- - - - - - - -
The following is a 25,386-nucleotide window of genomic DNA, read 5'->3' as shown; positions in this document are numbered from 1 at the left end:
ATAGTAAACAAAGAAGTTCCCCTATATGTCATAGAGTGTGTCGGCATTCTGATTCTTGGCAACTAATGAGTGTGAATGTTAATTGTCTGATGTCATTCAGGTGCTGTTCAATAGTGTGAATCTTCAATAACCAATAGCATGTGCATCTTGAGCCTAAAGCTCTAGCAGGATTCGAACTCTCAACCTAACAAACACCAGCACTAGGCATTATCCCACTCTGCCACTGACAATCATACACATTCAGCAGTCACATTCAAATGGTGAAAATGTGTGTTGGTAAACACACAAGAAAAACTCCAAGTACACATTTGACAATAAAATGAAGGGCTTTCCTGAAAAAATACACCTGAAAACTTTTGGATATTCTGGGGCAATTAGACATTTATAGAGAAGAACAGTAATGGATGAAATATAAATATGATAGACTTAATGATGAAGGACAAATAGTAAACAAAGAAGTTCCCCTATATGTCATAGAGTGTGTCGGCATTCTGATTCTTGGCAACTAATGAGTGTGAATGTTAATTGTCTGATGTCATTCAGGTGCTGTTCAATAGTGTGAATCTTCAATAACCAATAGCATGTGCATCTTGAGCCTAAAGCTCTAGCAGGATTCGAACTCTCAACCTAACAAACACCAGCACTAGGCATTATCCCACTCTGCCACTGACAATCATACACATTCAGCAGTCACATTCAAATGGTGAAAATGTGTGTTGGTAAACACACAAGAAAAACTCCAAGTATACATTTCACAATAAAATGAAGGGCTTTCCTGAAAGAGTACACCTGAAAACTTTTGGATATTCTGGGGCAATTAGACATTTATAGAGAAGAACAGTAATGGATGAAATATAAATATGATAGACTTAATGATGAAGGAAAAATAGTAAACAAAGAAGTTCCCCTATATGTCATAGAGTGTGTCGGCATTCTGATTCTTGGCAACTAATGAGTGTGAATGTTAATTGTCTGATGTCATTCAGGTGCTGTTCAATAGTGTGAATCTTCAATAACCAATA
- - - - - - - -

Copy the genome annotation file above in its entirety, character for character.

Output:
The following is a 25,386-nucleotide window of genomic DNA, read 5'->3' as shown; positions in this document are numbered from 1 at the left end:
ATAGTAAACAAAGAAGTTCCCCTATATGTCATAGAGTGTGTCGGCATTCTGATTCTTGGCAACTAATGAGTGTGAATGTTAATTGTCTGATGTCATTCAGGTGCTGTTCAATAGTGTGAATCTTCAATAACCAATAGCATGTGCATCTTGAGCCTAAAGCTCTAGCAGGATTCGAACTCTCAACCTAACAAACACCAGCACTAGGCATTATCCCACTCTGCCACTGACAATCATACACATTCAGCAGTCACATTCAAATGGTGAAAATGTGTGTTGGTAAACACACAAGAAAAACTCCAAGTACACATTTGACAATAAAATGAAGGGCTTTCCTGAAAAAATACACCTGAAAACTTTTGGATATTCTGGGGCAATTAGACATTTATAGAGAAGAACAGTAATGGATGAAATATAAATATGATAGACTTAATGATGAAGGACAAATAGTAAACAAAGAAGTTCCCCTATATGTCATAGAGTGTGTCGGCATTCTGATTCTTGGCAACTAATGAGTGTGAATGTTAATTGTCTGATGTCATTCAGGTGCTGTTCAATAGTGTGAATCTTCAATAACCAATAGCATGTGCATCTTGAGCCTAAAGCTCTAGCAGGATTCGAACTCTCAACCTAACAAACACCAGCACTAGGCATTATCCCACTCTGCCACTGACAATCATACACATTCAGCAGTCACATTCAAATGGTGAAAATGTGTGTTGGTAAACACACAAGAAAAACTCCAAGTATACATTTCACAATAAAATGAAGGGCTTTCCTGAAAGAGTACACCTGAAAACTTTTGGATATTCTGGGGCAATTAGACATTTATAGAGAAGAACAGTAATGGATGAAATATAAATATGATAGACTTAATGATGAAGGAAAAATAGTAAACAAAGAAGTTCCCCTATATGTCATAGAGTGTGTCGGCATTCTGATTCTTGGCAACTAATGAGTGTGAATGTTAATTGTCTGATGTCATTCAGGTGCTGTTCAATAGTGTGAATCTTCAATAACCAATA